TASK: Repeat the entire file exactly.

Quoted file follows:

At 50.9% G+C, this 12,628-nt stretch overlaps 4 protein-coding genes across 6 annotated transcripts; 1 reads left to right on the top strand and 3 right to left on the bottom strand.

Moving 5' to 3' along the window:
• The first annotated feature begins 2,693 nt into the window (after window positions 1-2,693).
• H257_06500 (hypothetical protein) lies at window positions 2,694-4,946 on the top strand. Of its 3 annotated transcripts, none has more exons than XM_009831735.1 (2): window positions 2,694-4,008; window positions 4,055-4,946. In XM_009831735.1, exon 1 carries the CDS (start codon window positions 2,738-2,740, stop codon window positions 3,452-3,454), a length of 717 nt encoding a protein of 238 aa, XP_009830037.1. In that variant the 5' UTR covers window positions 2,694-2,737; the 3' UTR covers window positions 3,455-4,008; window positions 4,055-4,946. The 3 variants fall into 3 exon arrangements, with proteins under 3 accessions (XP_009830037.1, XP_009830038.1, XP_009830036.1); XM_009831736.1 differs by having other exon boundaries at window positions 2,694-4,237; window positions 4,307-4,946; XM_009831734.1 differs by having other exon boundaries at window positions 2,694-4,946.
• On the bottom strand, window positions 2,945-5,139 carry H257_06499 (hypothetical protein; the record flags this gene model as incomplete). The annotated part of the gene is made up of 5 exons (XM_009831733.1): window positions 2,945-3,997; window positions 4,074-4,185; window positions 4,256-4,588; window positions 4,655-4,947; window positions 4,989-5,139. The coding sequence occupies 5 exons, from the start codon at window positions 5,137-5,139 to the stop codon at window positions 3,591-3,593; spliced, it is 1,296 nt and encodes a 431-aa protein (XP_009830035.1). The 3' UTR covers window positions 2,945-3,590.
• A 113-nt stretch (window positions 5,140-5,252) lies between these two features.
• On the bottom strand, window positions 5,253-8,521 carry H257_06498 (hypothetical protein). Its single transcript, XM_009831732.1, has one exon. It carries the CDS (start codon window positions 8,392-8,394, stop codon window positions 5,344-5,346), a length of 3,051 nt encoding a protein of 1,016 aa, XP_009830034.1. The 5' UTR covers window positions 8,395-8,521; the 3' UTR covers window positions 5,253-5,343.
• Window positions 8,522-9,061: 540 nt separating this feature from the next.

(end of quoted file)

At 50.9% G+C, this 12,628-nt stretch overlaps 4 protein-coding genes across 6 annotated transcripts; 1 reads left to right on the top strand and 3 right to left on the bottom strand.

Moving 5' to 3' along the window:
• The first annotated feature begins 2,693 nt into the window (after window positions 1-2,693).
• H257_06500 (hypothetical protein) lies at window positions 2,694-4,946 on the top strand. Of its 3 annotated transcripts, none has more exons than XM_009831735.1 (2): window positions 2,694-4,008; window positions 4,055-4,946. In XM_009831735.1, exon 1 carries the CDS (start codon window positions 2,738-2,740, stop codon window positions 3,452-3,454), a length of 717 nt encoding a protein of 238 aa, XP_009830037.1. In that variant the 5' UTR covers window positions 2,694-2,737; the 3' UTR covers window positions 3,455-4,008; window positions 4,055-4,946. The 3 variants fall into 3 exon arrangements, with proteins under 3 accessions (XP_009830037.1, XP_009830038.1, XP_009830036.1); XM_009831736.1 differs by having other exon boundaries at window positions 2,694-4,237; window positions 4,307-4,946; XM_009831734.1 differs by having other exon boundaries at window positions 2,694-4,946.
• On the bottom strand, window positions 2,945-5,139 carry H257_06499 (hypothetical protein; the record flags this gene model as incomplete). The annotated part of the gene is made up of 5 exons (XM_009831733.1): window positions 2,945-3,997; window positions 4,074-4,185; window positions 4,256-4,588; window positions 4,655-4,947; window positions 4,989-5,139. The coding sequence occupies 5 exons, from the start codon at window positions 5,137-5,139 to the stop codon at window positions 3,591-3,593; spliced, it is 1,296 nt and encodes a 431-aa protein (XP_009830035.1). The 3' UTR covers window positions 2,945-3,590.
• A 113-nt stretch (window positions 5,140-5,252) lies between these two features.
• On the bottom strand, window positions 5,253-8,521 carry H257_06498 (hypothetical protein). Its single transcript, XM_009831732.1, has one exon. It carries the CDS (start codon window positions 8,392-8,394, stop codon window positions 5,344-5,346), a length of 3,051 nt encoding a protein of 1,016 aa, XP_009830034.1. The 5' UTR covers window positions 8,395-8,521; the 3' UTR covers window positions 5,253-5,343.
• Window positions 8,522-9,061: 540 nt separating this feature from the next.